You’re not alone. In the past months I’ve interviewed more than a dozen CEOs and other C-level executives to hear their thoughts on the talent shortage dilemma, and it’s clear that the talent strategy agenda is top of mind for executive leaders. It’s no surprise that leaders are increasingly disturbed as they calculate the business impact of a talent shortage on stockholder and stakeholder interests.
As the saying goes, we’re living in a VUCA world. A world that is volatile, uncertain, complex and ambiguous. This is especially true when it comes to the fast-changing workforce. More than 10,000 baby boomers retire every day, and Gen Xers and millennials may or may not be ready to pick up where boomer leaders leave off. These younger leaders want many of the things we all do – flexibility, career development, and a sense of belonging to something that matters to them. And they’re not afraid to ask for these things, are they? Beyond that, they perceive that they have choices and move more frequently to get what they want. As reported by Jobvite, “42% of millennials expect to change jobs at least every 1-3 years.”
How will these anticipated trends impact your business?
In my interviews, I heard from C-suite leaders that they are projecting significant challenges to their growth strategy. Why? Everyone agrees that people are an organization’s growth engine, and their discretionary commitment and energy make it possible to outperform the competition, innovate in a global economy and ultimately grow the business. Yet C-suite leaders acknowledge the competitive nature of the marketplace limits their access to the best people.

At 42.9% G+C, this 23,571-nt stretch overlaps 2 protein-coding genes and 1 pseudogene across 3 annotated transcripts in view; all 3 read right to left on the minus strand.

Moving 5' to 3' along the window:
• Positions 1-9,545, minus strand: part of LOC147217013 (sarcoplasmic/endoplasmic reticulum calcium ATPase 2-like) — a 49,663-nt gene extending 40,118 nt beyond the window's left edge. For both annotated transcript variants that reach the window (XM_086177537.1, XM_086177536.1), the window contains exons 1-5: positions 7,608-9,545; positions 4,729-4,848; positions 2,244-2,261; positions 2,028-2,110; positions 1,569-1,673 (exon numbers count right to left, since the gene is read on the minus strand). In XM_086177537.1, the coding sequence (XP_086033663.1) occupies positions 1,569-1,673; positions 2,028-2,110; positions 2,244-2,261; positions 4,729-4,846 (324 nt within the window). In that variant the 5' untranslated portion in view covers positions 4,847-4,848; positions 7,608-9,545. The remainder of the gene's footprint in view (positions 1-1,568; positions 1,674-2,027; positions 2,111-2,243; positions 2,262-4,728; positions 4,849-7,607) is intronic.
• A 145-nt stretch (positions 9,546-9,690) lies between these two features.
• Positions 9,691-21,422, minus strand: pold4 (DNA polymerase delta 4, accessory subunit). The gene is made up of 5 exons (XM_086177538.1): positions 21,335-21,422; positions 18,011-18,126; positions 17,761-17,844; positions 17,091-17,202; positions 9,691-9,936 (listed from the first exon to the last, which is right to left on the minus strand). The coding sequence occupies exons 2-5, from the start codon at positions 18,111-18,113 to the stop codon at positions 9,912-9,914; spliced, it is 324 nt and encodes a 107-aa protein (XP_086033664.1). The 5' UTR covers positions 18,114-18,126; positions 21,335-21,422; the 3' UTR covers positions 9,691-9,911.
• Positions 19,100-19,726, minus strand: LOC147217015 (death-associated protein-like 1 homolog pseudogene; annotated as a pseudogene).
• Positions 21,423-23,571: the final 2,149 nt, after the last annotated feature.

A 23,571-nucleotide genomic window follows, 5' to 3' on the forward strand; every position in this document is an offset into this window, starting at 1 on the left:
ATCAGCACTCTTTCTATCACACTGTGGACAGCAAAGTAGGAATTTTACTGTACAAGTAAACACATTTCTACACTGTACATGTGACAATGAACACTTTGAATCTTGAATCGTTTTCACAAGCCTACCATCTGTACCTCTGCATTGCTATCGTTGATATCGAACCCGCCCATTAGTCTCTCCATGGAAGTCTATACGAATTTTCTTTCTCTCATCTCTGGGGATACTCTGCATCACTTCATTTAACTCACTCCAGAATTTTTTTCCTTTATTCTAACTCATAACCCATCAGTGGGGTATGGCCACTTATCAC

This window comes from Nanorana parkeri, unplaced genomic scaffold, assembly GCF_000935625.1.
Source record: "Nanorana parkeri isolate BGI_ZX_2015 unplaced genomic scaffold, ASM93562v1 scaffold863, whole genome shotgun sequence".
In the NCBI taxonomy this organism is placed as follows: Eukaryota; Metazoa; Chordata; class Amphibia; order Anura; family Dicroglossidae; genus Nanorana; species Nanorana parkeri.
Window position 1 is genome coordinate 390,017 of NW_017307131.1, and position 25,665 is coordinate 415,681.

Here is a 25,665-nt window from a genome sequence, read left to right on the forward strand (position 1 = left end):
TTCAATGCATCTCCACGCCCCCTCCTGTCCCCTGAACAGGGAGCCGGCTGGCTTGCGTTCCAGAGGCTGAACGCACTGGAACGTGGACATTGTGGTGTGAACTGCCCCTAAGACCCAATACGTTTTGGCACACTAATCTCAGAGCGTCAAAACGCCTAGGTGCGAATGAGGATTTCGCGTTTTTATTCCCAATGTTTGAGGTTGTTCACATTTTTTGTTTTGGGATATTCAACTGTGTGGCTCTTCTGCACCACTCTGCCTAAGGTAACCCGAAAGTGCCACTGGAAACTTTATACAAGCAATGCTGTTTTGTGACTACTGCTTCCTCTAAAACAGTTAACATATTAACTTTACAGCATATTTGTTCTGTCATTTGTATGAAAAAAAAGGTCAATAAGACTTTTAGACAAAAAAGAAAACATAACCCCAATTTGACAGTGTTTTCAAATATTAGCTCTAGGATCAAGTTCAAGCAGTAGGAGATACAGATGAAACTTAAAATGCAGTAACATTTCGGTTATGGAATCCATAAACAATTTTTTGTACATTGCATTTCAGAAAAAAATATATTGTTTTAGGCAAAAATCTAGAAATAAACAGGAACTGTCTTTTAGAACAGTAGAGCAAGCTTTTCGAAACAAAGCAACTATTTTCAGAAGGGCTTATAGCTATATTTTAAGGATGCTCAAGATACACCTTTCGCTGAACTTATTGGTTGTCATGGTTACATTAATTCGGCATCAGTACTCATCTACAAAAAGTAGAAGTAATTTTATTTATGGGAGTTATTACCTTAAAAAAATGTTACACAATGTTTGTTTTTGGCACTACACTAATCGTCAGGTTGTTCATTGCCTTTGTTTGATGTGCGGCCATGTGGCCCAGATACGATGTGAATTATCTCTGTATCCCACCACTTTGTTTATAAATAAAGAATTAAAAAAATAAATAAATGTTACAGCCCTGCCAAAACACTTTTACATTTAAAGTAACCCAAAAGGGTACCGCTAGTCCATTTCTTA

These leaders are clear: “The competitive advantage today is people!”
How do you attract, develop, engage and retain your people?
Whatever your talent management strategy, be sure your efforts match your vision, mission, values and culture. Make decisions that reflect the best of who you are and be proud to tell the story through your actions, activities and achievements. Here are some ideas to consider:
Develop your employer and leadership brand and promote it. Use this brand in your selection process, and get leaders involved in welcoming new employees and telling the compelling story of your business.
Select people who align with your beliefs. Many organizations are conducting separate culture interviews. If the culture fit isn’t a match, it won’t work for the business or for the employee. Don’t tolerate current employees who are out of alignment with what you aim to accomplish. Remember, you get what you tolerate.
Articulate your values and tie them to behavioral anchors. If you value collaboration in your organization, how would you describe the behavior you’re looking for? Perhaps you would define it as “We respect our colleagues and encourage all employees to have a voice.”
Ask your employees why they stay. You’re too late to the game when you need to ask why they’re leaving.
Invest in your people. From leadership teams to individual contributors, create a culture of learning. Everyone grows together.
Encourage risk taking. Real risk fuels innovation. Don’t forget to reward the risk takers, even if they fail.
In a complex and changing world, leaders and teams need new ways to approach problems with high-impact consequences. We need thinkers and problem solvers; those committed game changers who can make sense of highly complex situations, geographies, cultures, industries and outside influences. As you seek to recruit and retain these employees to meet your most pressing VUCA challenges, be sure to provide a wide range of real world opportunities for them to hone these critical skills that will only become more necessary on the path ahead.